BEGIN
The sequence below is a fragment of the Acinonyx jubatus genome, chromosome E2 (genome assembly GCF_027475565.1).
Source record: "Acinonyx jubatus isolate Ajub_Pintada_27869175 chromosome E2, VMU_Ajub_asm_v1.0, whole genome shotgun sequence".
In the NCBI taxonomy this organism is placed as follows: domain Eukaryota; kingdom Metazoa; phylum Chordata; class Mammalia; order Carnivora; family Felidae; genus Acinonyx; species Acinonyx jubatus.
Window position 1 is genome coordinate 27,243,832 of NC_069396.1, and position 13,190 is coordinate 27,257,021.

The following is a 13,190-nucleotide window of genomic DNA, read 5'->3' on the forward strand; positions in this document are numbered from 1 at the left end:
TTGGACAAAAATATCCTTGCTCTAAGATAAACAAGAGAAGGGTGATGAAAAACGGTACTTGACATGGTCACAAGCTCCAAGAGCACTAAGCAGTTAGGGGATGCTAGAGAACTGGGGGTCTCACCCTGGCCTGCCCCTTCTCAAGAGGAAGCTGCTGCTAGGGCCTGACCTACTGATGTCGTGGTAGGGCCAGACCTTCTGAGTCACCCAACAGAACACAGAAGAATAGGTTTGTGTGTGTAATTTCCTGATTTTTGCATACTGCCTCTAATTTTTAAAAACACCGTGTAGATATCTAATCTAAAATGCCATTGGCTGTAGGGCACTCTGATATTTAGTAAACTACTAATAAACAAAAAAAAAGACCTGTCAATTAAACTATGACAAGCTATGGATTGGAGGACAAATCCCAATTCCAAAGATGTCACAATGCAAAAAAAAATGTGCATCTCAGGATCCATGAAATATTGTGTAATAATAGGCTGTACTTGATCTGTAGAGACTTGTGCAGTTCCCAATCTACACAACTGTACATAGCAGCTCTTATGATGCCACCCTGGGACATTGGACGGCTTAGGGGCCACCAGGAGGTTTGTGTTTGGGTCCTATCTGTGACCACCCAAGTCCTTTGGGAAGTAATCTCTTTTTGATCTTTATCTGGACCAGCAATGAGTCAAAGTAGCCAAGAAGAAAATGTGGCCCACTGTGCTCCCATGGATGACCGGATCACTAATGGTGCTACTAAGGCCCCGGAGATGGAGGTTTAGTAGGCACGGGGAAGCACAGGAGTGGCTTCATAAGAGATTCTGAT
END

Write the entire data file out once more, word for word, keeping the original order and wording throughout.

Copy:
The sequence below is a fragment of the Acinonyx jubatus genome, chromosome E2 (genome assembly GCF_027475565.1).
Source record: "Acinonyx jubatus isolate Ajub_Pintada_27869175 chromosome E2, VMU_Ajub_asm_v1.0, whole genome shotgun sequence".
In the NCBI taxonomy this organism is placed as follows: domain Eukaryota; kingdom Metazoa; phylum Chordata; class Mammalia; order Carnivora; family Felidae; genus Acinonyx; species Acinonyx jubatus.
Window position 1 is genome coordinate 27,243,832 of NC_069396.1, and position 13,190 is coordinate 27,257,021.

The following is a 13,190-nucleotide window of genomic DNA, read 5'->3' on the forward strand; positions in this document are numbered from 1 at the left end:
TTGGACAAAAATATCCTTGCTCTAAGATAAACAAGAGAAGGGTGATGAAAAACGGTACTTGACATGGTCACAAGCTCCAAGAGCACTAAGCAGTTAGGGGATGCTAGAGAACTGGGGGTCTCACCCTGGCCTGCCCCTTCTCAAGAGGAAGCTGCTGCTAGGGCCTGACCTACTGATGTCGTGGTAGGGCCAGACCTTCTGAGTCACCCAACAGAACACAGAAGAATAGGTTTGTGTGTGTAATTTCCTGATTTTTGCATACTGCCTCTAATTTTTAAAAACACCGTGTAGATATCTAATCTAAAATGCCATTGGCTGTAGGGCACTCTGATATTTAGTAAACTACTAATAAACAAAAAAAAAGACCTGTCAATTAAACTATGACAAGCTATGGATTGGAGGACAAATCCCAATTCCAAAGATGTCACAATGCAAAAAAAAATGTGCATCTCAGGATCCATGAAATATTGTGTAATAATAGGCTGTACTTGATCTGTAGAGACTTGTGCAGTTCCCAATCTACACAACTGTACATAGCAGCTCTTATGATGCCACCCTGGGACATTGGACGGCTTAGGGGCCACCAGGAGGTTTGTGTTTGGGTCCTATCTGTGACCACCCAAGTCCTTTGGGAAGTAATCTCTTTTTGATCTTTATCTGGACCAGCAATGAGTCAAAGTAGCCAAGAAGAAAATGTGGCCCACTGTGCTCCCATGGATGACCGGATCACTAATGGTGCTACTAAGGCCCCGGAGATGGAGGTTTAGTAGGCACGGGGAAGCACAGGAGTGGCTTCATAAGAGATTCTGAT